14. comment number 14 by: GarlicBreath

    Speaking of rain ruining your day. It looks like Jungje Hoon is AKA “Bi” wont tour American. I will be interested to see how the Korean press blames the US for this.

  15. comment number 15 by: toadface

    Leave it to Garlicbreath to turn a tragic post into an anti-Korea rant.

    You suck Garlicbreath, people like you are killing this blog….

  16. comment number 16 by: GarlicBreath

    Piling on too toady? If it were up to YOU TOADFACE this blog would be closed down. YOU TOADFACE and your friends helped Gerry Bevers lose his job. YOU TOADFACE run a blog that does not allow comments, like this one. YOU TOADFACE have been caught many times posting libel about Mr Bevers under other names.

  17. comment number 17 by: toadface

    zzzzzzzzzzzz.

  18. comment number 18 by: GarlicBreath

    Not a big suprise, but the Korean community is already protesting. One Korean community leader is interviewed, but its very difficult to understand what he is saying. I guess his protest would have more impact he he learned English.

  19. comment number 19 by: bad_moon_rising

    The primary reason the Korean couple didn’t get assistance from the 911 operator is that Young Hwan Kim hung up before the operator could provide assistance. If Mr. Kim had stayed on the line, the operator would have put him in touch with a Korean speaker.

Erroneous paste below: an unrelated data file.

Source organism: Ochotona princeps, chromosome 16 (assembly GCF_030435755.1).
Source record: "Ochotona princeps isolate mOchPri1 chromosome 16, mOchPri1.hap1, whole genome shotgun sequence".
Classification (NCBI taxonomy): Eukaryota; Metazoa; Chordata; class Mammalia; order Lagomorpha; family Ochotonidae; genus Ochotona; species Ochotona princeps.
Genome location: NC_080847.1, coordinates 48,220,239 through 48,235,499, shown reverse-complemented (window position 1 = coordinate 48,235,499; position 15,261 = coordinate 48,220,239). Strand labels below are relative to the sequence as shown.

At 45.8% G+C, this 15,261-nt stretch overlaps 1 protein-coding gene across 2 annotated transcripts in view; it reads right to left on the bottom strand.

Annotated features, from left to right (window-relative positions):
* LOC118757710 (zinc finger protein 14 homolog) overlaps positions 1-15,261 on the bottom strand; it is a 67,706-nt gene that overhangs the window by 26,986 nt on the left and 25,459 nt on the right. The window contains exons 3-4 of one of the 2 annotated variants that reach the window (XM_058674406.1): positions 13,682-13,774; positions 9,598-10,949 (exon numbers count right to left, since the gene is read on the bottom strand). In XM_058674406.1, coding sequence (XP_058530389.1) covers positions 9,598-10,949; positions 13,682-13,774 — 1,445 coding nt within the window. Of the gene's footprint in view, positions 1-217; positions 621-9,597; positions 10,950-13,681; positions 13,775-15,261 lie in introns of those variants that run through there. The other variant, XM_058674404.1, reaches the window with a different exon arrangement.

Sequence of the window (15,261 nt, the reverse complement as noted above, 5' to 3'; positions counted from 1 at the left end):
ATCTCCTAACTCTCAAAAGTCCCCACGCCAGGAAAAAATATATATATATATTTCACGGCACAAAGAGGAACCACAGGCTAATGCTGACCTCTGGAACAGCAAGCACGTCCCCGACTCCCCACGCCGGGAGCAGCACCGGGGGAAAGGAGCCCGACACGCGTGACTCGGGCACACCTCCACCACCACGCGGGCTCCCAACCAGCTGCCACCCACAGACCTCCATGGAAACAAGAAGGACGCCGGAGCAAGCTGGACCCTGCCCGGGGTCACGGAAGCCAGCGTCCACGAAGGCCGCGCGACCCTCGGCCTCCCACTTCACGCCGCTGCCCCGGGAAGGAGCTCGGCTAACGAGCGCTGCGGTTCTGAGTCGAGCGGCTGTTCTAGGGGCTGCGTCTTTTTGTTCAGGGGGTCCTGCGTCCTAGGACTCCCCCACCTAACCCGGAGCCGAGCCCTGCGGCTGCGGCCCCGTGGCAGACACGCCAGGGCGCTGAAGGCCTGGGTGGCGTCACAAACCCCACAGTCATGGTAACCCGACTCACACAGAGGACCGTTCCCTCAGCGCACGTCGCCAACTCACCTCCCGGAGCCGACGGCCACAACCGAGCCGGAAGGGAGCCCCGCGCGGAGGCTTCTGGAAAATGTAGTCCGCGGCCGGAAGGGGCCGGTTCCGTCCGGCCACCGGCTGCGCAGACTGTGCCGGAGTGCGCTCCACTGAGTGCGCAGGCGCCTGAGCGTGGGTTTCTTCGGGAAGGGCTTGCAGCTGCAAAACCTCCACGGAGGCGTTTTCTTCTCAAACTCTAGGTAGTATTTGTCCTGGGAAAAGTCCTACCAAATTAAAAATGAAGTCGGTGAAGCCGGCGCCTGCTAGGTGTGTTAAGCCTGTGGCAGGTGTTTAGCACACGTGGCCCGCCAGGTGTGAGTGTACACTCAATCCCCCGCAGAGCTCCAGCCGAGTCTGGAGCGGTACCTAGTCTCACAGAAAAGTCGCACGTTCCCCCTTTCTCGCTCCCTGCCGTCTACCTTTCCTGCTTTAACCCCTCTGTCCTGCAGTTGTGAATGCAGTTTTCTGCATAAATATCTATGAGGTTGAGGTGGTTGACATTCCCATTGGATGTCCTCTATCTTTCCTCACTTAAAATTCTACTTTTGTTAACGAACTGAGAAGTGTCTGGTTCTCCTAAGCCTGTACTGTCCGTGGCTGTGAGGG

Most cities in North Texas, including Dallas, subscribe to a service called “Language Line” for situations just like the Kims.

    “Language Line quickly identifies the needed language or dialect and within seconds connects the operator to an interpreter who will facilitate a three-way communication between the operator and the caller,” said an administrator from the service.

    See Language barrier complicates 911 crisis

    Language Line provides services in Cantonese, Russian, Japanese, Spanish, Korean, Tagalog, Mandarin and Vietnamese.

    So why did Mr. Kim hang up? We will never really know for sure because Mr. Kim and his wife are dead. However, there is evidence suggesting that Mr. Kim hung up because he took offense at being mistaken for Chinese.

    “What language are you speaking?” the operator asked Kim. “Are you speaking Chinese or something?”

    Before the operator got an answer, the phone line went dead.

    Mr. Kim had only to say “Korean” and he would have been saved. Instead he cut the line and in doing so cut short not only his own life but the life of his wife. As a result of this exchange, Mr. Kim might have become preoccupied with what he perceived as the ignorance of the operator at confusing Korean with Chinese and paid less attention to his driving, with tragic consequences.

    This is going to sound harsh, but 20 years after emigrating to a country, you owe it to the people around you to at least learn the language to an intermediate level, if not advanced level. I think learning the local language of the country you emigrate to is the courteous thing to do, and a mark of respect to the locals.